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| Understanding Our Planet Through Chemistry
Understanding Our Planet Through Chemistry
Understanding Our Planet Through
This U.S.Geological Survey site shows how chemists and
geologists use analytical chemistry to: determine the age of the Earth; show
that an extraterrestrial body collided with the Earth; predict volcanic
eruptions; observe atmospheric change over millions of years; and document
damage by acid rain and pollution of the Earth`s surface.
II. Understanding the Earth
IIa. History recorded in chemistry. How old is the
III. Mapping the chemistry of the Earth`s surface
IIIa. Assessment of public lands
IV. Can we depend on chemical analyses?
IVa. Measuring quality
This document describes the role of chemistry in issues
vital to our economy, health, and well-being. When we are analyzing a sample of
the Earth, we never ask if a specific element is present. Virtually every sample
of the Earth contains every natural element at some amount. The more appropriate
questions are: How much of it is present? Is there enough to be mined
profitably? In the environment, is it dangerous at this level or in this form?
And after we`ve identified the issues that we need to solve about our planet, we
then need to ask, What clues can we find that will give us the answer?
We will show you how many geologic problems are solved
using routine analyses of the major components of rocks. We will also show you
the complexity of analyzing trace amounts of common components in extremely
small samples, such as rare samples of air from more than 100 million years ago,
tiny samples of ore-forming fluids that were entombed in minerals 300 million
years ago, or small amounts of naturally-occurring radioactive isotopes that are
as old as the Earth. Because some elements in our environment are hazardous at
trace levels, they must be analyzed down to those low levels. The impact of
quality control on analyses will also be discussed, as well as the production of
standard reference materials that are distributed internationally to Federal and
As the primary Federal Earth-Science Agency, the USGS
studies and provides solutions to questions concerning our planet, assesses the
mineral resources of Federal lands, and serves as a repository for geochemical
data generated by numerous Federal programs. These data are being applied to new
economic and environmental concerns and provide a cost effective method to solve
geochemical problems, often with no impact on wilderness or fragile refuges.
Questions about geology -the science of the Earth- can
be difficult to answer because many times we can`t safely get close enough to
the event. Even if we can, our senses are not sharp enough to detect everything
that is happening. The Earth is relentless in its course of change, but the
transformation occurs over a vast amount of time. Some geologic processes can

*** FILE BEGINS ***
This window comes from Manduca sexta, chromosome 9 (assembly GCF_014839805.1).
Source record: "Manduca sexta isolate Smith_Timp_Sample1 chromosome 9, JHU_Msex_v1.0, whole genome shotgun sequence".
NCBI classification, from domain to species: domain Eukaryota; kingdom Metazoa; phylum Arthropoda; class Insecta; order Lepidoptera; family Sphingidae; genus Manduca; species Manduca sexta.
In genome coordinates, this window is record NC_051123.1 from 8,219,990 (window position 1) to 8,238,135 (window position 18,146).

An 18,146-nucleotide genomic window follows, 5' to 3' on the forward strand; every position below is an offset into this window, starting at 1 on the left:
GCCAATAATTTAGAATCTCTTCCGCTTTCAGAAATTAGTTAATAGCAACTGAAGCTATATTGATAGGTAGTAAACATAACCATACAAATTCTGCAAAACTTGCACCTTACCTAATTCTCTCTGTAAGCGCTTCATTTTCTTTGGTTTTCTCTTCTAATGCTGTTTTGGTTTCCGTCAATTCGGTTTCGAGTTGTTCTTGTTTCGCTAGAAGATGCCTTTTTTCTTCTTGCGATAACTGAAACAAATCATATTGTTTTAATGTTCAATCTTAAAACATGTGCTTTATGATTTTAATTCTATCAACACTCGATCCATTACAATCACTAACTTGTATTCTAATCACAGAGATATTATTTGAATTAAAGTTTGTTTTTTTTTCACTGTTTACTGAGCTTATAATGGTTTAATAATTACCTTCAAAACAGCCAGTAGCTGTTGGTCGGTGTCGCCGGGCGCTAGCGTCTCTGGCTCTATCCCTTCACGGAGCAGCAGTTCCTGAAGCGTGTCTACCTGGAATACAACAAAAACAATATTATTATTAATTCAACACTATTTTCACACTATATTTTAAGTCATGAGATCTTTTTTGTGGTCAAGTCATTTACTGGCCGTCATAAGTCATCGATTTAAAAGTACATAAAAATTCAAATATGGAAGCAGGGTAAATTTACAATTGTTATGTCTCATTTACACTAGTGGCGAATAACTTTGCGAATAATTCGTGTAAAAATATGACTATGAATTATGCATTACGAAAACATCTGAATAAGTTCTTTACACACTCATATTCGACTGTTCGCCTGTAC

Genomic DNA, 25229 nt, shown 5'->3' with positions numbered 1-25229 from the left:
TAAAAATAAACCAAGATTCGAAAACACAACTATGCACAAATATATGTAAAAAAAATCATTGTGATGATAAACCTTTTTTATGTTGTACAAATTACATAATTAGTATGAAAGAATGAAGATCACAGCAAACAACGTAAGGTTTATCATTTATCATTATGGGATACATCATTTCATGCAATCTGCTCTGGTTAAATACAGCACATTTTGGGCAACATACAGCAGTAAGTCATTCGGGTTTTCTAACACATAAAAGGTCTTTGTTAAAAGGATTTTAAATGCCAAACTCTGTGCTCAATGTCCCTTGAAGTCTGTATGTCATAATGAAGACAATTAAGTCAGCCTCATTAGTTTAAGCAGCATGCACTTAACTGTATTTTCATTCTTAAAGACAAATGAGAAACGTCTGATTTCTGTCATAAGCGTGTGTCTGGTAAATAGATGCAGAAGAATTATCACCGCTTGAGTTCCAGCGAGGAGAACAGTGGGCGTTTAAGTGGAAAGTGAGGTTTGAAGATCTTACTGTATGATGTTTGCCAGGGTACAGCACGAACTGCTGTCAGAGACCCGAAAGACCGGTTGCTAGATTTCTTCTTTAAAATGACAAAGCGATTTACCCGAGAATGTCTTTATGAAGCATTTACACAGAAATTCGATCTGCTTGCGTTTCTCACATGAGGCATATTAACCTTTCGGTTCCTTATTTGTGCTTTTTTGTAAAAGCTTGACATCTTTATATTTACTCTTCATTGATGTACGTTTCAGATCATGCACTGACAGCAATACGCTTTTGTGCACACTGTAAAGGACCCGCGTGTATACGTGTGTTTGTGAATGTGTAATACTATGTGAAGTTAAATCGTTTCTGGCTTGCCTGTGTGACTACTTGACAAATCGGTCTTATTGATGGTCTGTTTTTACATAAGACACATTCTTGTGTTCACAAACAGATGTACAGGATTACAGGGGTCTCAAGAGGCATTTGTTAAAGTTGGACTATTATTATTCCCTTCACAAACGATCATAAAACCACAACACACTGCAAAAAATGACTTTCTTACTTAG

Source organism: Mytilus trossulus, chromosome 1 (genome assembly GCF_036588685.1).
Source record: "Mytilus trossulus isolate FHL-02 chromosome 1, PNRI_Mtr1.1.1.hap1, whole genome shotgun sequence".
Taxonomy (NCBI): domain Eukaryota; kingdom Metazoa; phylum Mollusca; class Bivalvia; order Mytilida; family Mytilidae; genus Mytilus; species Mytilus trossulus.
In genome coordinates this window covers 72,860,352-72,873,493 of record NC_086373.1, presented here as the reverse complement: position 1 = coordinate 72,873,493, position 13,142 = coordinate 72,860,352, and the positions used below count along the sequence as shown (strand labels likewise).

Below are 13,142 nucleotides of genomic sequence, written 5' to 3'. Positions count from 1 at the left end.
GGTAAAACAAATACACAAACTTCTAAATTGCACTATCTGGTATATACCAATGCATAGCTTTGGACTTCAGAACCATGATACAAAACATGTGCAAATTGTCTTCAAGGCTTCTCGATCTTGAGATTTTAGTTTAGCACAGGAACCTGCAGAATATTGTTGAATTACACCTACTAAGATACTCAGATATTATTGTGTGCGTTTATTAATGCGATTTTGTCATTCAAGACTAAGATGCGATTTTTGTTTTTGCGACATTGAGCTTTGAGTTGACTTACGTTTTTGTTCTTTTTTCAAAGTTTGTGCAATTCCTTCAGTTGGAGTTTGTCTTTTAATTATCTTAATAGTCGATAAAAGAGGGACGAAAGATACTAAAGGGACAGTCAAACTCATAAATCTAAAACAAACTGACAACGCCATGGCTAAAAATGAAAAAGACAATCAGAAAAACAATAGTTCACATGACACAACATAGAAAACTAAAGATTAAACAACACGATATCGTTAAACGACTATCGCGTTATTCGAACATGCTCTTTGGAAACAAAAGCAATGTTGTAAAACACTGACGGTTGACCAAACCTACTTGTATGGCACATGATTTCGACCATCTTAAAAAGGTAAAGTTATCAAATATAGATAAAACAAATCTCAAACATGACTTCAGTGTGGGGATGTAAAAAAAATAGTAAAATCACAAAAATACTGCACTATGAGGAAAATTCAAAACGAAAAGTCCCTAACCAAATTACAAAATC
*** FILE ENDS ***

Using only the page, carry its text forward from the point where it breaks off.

take a million years or more to complete. We know that today`s events have also
occurred repeatedly throughout geologic time. To understand our planet Earth, we
need to read and interpret the permanent records in the Earth`s crust and
interior. These records are the key to the future, and many of these clues are
preserved in the chemistry of geologic samples.
Everything we touch in our daily lives is made up of
elements. There are 92 elements that occur naturally, and in most cases, the
human senses cannot recognize these elements when they are present in a
compound. If, for example, we could always recognize what something is made of,
there would be no such thing as "fool`s gold" (a natural combination or iron and
sulfur called pyrite). Because we have difficulty identifying these relatively
pure compounds, it`s not surprising that when rock or soil contains only a very
small amount of an element we are incapable of recognizing the element`s
Using only our vision, pyrite is easily confused with
gold, so much so that the common name for pyrite is "fools gold."
Using analytical chemistry, we can even determine trace
elements (elements present at very low levels) at the parts per million (ppm) or
parts per billion (ppb) level. It`s difficult to comprehend the concentration of
a substance at this low a level. To get a mental picture, imagine an average
3-bedroom home. It would take about 1 million marbles to cover the floors of the
home. One part per million would be represented by just one marble among all the
other marbles. For that same marble to represent one part per billion, however,
it would take 20 football fields covered with marbles.
Different elements have different physical properties.
These properties determine what methods can be used to analyze each element (or
group of elements). The methods described in the WWW document can be applied to
many different geological problems, but no one method can solve every problem.
The analytical methods described here are only a few that were selected to show
the role of chemistry in geology.
II. Understanding the Earth
IIa. History recorded in chemistry
How old is the Earth?
The question of when the Earth was formed and when
various events on it occurred has long fascinated humanity. In the past, various
estimates of the age of the Earth have been made using the available technology.
All estimates of this type changed drastically with the modern application of